Despite AT&T's recent marketing, which states that 97% of all Americans are covered by AT&T's 3G network, a somewhat surprising number of reports continue to surface from new iPad 3G owners that are being denied the ability to initiate a data plan for their new iPad. During the activation/signup process for an iPad 3G data plan, AT&T is performing checks on the addresses of new customers and refusing to initiate service for those that fall outside of the current coverage provided by AT&T's 3G network. Yes, you heard right: AT&T, who has taken considerable heat for their lack of 3G coverage, is highlighting that fact by turning away customers on that basis.
The issue is that many of these customers are well aware of the fact that their home address is not within AT&T's 3G coverage area, but want to purchase an iPad data plan nonetheless. After all, the vast majority of iPad owners will likely choose to use their WiFi networks at home, while reserving the use of their iPad 3G data plans for when they are on the road or otherwise away from home. Additionally, and perhaps more importantly, the iPad 3G will fail over to AT&T's EDGE network when 3G coverage is not available and one can assume that customers who escape the reach of AT&T's 3G network likely fall within the EDGE network and could successfully (albeit slowly) use their iPad on that network.
For those affected by this situation, a possible solution has come to light. Early reports indicated that AT&T was validating the credit card billing address and evaluating service qualification based on such. More recent reports, however, suggest that AT&T may not be validating the billing address for credit card validation purposes and may instead simply be using this as the device service address.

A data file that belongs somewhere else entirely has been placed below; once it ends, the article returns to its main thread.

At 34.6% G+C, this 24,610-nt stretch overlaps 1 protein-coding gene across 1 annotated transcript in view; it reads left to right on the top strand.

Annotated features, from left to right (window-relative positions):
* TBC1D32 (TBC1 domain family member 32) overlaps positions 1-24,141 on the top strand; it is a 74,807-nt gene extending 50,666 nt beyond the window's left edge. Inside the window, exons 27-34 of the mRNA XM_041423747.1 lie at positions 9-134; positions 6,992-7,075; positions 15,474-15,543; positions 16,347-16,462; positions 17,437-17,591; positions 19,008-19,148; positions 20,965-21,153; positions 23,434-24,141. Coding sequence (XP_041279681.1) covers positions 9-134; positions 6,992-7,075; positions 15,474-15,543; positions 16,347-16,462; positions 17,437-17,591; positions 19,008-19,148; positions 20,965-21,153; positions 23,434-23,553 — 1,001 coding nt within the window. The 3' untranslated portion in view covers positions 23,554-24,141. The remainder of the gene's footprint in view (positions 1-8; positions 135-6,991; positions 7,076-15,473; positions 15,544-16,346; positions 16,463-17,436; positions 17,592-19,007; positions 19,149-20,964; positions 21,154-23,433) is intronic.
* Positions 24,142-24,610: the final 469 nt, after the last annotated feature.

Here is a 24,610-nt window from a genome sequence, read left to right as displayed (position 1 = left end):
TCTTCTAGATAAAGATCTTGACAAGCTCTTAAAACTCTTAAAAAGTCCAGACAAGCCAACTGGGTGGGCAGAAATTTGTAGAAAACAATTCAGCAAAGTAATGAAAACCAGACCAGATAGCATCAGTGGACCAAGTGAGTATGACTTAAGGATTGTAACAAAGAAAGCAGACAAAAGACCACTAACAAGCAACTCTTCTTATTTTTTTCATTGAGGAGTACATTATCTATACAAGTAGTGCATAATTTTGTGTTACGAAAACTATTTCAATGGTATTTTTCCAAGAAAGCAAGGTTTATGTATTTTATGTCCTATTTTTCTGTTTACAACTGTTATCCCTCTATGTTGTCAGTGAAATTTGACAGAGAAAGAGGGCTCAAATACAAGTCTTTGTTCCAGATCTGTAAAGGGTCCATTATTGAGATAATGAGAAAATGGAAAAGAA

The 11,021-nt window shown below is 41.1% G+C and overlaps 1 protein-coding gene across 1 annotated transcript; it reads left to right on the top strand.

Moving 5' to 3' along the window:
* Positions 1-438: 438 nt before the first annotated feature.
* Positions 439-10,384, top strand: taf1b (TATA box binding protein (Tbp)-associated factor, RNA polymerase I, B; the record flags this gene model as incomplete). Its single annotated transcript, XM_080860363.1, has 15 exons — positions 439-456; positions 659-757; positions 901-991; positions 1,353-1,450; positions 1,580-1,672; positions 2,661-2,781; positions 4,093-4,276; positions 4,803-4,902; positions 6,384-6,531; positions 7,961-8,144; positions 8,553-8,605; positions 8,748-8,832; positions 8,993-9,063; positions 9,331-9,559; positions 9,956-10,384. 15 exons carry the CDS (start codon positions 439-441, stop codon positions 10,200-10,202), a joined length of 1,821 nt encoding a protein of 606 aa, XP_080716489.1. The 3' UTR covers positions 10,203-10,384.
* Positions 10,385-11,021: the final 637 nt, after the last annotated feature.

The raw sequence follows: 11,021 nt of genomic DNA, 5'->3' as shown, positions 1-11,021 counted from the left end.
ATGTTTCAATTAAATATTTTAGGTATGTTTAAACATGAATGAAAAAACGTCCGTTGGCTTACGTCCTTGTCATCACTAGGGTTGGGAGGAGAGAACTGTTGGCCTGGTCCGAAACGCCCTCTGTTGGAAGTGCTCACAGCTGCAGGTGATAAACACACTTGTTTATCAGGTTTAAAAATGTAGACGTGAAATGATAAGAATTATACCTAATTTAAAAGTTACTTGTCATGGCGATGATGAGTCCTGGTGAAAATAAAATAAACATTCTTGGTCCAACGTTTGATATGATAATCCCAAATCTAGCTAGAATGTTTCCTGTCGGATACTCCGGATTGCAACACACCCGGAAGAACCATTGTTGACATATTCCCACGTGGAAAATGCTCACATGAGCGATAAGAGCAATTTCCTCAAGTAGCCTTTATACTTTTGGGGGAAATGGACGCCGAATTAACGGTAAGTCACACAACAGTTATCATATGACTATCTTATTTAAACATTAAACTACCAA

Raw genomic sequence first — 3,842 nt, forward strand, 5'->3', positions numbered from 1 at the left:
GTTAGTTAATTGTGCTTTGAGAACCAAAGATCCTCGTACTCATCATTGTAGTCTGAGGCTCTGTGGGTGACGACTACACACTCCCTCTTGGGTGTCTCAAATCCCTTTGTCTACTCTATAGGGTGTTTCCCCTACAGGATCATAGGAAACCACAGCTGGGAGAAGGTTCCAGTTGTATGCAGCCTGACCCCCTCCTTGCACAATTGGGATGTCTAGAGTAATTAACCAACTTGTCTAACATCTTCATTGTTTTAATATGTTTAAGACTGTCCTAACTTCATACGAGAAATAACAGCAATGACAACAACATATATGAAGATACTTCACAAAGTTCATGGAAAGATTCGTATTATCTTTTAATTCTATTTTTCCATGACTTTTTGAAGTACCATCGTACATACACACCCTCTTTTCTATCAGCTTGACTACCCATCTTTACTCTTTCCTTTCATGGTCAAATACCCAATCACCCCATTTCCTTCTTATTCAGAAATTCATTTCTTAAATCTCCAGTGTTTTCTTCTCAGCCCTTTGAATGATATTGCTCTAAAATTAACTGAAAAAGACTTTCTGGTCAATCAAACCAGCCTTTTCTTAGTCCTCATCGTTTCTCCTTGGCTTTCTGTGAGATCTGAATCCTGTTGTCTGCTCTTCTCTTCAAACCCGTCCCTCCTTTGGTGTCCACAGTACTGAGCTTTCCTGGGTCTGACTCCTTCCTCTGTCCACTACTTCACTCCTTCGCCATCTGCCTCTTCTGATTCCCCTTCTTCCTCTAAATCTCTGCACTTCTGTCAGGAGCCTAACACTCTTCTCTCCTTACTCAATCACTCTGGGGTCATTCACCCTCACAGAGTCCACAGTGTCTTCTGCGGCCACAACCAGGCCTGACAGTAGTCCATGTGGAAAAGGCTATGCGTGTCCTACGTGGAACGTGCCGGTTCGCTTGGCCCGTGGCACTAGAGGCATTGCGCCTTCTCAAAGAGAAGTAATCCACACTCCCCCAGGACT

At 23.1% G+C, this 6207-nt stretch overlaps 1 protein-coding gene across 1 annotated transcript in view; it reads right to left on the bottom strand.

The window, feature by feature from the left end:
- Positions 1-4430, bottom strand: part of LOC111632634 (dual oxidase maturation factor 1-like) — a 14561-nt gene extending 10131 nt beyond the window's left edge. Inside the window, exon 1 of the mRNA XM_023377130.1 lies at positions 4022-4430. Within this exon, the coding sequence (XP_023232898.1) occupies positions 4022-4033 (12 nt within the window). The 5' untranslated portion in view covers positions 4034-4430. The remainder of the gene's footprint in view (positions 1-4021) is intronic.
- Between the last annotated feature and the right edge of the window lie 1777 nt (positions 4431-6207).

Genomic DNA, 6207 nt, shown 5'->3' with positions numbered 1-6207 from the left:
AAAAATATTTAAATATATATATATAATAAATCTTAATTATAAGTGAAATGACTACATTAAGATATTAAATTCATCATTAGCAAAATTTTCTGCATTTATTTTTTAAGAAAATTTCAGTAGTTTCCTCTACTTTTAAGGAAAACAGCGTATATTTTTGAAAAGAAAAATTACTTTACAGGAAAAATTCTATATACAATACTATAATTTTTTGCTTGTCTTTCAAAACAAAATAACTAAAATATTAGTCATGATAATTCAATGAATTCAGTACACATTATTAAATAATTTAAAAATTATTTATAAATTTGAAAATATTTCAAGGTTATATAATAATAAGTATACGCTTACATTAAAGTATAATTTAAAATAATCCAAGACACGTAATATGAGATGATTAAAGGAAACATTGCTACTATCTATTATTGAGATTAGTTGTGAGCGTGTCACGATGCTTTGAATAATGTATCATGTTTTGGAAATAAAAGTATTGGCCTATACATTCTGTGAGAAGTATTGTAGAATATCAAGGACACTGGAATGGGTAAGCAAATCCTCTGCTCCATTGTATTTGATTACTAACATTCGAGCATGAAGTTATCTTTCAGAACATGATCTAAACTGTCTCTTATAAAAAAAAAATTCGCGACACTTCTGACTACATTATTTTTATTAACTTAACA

By entering an alternative service address that falls within AT&T's 3G coverage area, some iPad owners have been able to successfully initiate service and simply updated their billing address back to the correct information once signup is complete. In fact, once the account is established, the Cellular Data Plan settings in the iPad allow users to distinguish their service address and their billing address.
This workaround may also work for those who use a PO Box for their credit card billing addresses.
Under the Mobile Telecommunications Sourcing Act (MTSA) of 2002, AT&T is required to capture and maintain a Place of Primary Use (PPU) address for all of its customers. PPU is defined as a valid street (physical) address within the defined licensed service area for the customer's home market. This explains why AT&T requires a valid service address from customers with PO Box billing addresses associated with their credit cards, but doesn't explain why AT&T isn't providing this dual address distinction during the signup process, and provides no clarity why customer's whose home addresses fail outside the 3G area are being denied.